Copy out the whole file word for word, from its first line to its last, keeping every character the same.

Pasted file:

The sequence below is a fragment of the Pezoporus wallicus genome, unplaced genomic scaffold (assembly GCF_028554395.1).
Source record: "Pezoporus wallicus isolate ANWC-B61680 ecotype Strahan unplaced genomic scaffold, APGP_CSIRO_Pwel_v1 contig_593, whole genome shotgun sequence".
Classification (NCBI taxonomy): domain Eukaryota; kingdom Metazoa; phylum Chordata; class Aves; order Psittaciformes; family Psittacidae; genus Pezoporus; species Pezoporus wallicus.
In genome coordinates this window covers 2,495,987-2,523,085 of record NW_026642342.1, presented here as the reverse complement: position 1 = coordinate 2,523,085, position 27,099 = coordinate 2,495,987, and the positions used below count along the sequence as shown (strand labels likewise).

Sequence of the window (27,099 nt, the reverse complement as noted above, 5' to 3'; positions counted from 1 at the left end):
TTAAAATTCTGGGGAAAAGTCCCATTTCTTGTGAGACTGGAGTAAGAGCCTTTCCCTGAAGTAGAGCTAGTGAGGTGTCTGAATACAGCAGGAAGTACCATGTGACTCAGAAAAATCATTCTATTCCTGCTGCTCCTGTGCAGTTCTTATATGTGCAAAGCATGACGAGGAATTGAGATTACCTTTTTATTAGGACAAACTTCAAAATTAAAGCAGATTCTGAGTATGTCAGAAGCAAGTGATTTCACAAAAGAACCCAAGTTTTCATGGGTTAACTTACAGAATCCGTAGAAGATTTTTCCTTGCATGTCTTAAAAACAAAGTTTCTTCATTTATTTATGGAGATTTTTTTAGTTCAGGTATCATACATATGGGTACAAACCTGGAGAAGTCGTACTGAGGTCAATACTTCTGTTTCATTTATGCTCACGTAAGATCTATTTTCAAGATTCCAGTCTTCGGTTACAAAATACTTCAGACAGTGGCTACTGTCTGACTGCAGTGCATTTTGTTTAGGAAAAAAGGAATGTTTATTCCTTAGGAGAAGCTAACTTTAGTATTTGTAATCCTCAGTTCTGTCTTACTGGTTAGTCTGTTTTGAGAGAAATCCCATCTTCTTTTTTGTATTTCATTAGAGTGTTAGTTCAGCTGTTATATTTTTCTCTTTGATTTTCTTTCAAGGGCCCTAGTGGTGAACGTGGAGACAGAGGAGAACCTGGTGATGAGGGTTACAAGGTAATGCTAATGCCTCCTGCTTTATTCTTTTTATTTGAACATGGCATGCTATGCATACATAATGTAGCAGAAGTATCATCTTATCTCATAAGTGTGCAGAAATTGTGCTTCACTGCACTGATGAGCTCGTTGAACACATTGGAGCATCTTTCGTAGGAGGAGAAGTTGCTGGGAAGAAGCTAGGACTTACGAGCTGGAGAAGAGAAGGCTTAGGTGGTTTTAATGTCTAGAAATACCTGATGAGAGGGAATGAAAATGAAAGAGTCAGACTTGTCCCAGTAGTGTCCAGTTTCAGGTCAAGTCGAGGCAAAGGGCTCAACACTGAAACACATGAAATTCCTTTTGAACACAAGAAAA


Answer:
The sequence below is a fragment of the Pezoporus wallicus genome, unplaced genomic scaffold (assembly GCF_028554395.1).
Source record: "Pezoporus wallicus isolate ANWC-B61680 ecotype Strahan unplaced genomic scaffold, APGP_CSIRO_Pwel_v1 contig_593, whole genome shotgun sequence".
Classification (NCBI taxonomy): domain Eukaryota; kingdom Metazoa; phylum Chordata; class Aves; order Psittaciformes; family Psittacidae; genus Pezoporus; species Pezoporus wallicus.
In genome coordinates this window covers 2,495,987-2,523,085 of record NW_026642342.1, presented here as the reverse complement: position 1 = coordinate 2,523,085, position 27,099 = coordinate 2,495,987, and the positions used below count along the sequence as shown (strand labels likewise).

Sequence of the window (27,099 nt, the reverse complement as noted above, 5' to 3'; positions counted from 1 at the left end):
TTAAAATTCTGGGGAAAAGTCCCATTTCTTGTGAGACTGGAGTAAGAGCCTTTCCCTGAAGTAGAGCTAGTGAGGTGTCTGAATACAGCAGGAAGTACCATGTGACTCAGAAAAATCATTCTATTCCTGCTGCTCCTGTGCAGTTCTTATATGTGCAAAGCATGACGAGGAATTGAGATTACCTTTTTATTAGGACAAACTTCAAAATTAAAGCAGATTCTGAGTATGTCAGAAGCAAGTGATTTCACAAAAGAACCCAAGTTTTCATGGGTTAACTTACAGAATCCGTAGAAGATTTTTCCTTGCATGTCTTAAAAACAAAGTTTCTTCATTTATTTATGGAGATTTTTTTAGTTCAGGTATCATACATATGGGTACAAACCTGGAGAAGTCGTACTGAGGTCAATACTTCTGTTTCATTTATGCTCACGTAAGATCTATTTTCAAGATTCCAGTCTTCGGTTACAAAATACTTCAGACAGTGGCTACTGTCTGACTGCAGTGCATTTTGTTTAGGAAAAAAGGAATGTTTATTCCTTAGGAGAAGCTAACTTTAGTATTTGTAATCCTCAGTTCTGTCTTACTGGTTAGTCTGTTTTGAGAGAAATCCCATCTTCTTTTTTGTATTTCATTAGAGTGTTAGTTCAGCTGTTATATTTTTCTCTTTGATTTTCTTTCAAGGGCCCTAGTGGTGAACGTGGAGACAGAGGAGAACCTGGTGATGAGGGTTACAAGGTAATGCTAATGCCTCCTGCTTTATTCTTTTTATTTGAACATGGCATGCTATGCATACATAATGTAGCAGAAGTATCATCTTATCTCATAAGTGTGCAGAAATTGTGCTTCACTGCACTGATGAGCTCGTTGAACACATTGGAGCATCTTTCGTAGGAGGAGAAGTTGCTGGGAAGAAGCTAGGACTTACGAGCTGGAGAAGAGAAGGCTTAGGTGGTTTTAATGTCTAGAAATACCTGATGAGAGGGAATGAAAATGAAAGAGTCAGACTTGTCCCAGTAGTGTCCAGTTTCAGGTCAAGTCGAGGCAAAGGGCTCAACACTGAAACACATGAAATTCCTTTTGAACACAAGAAAA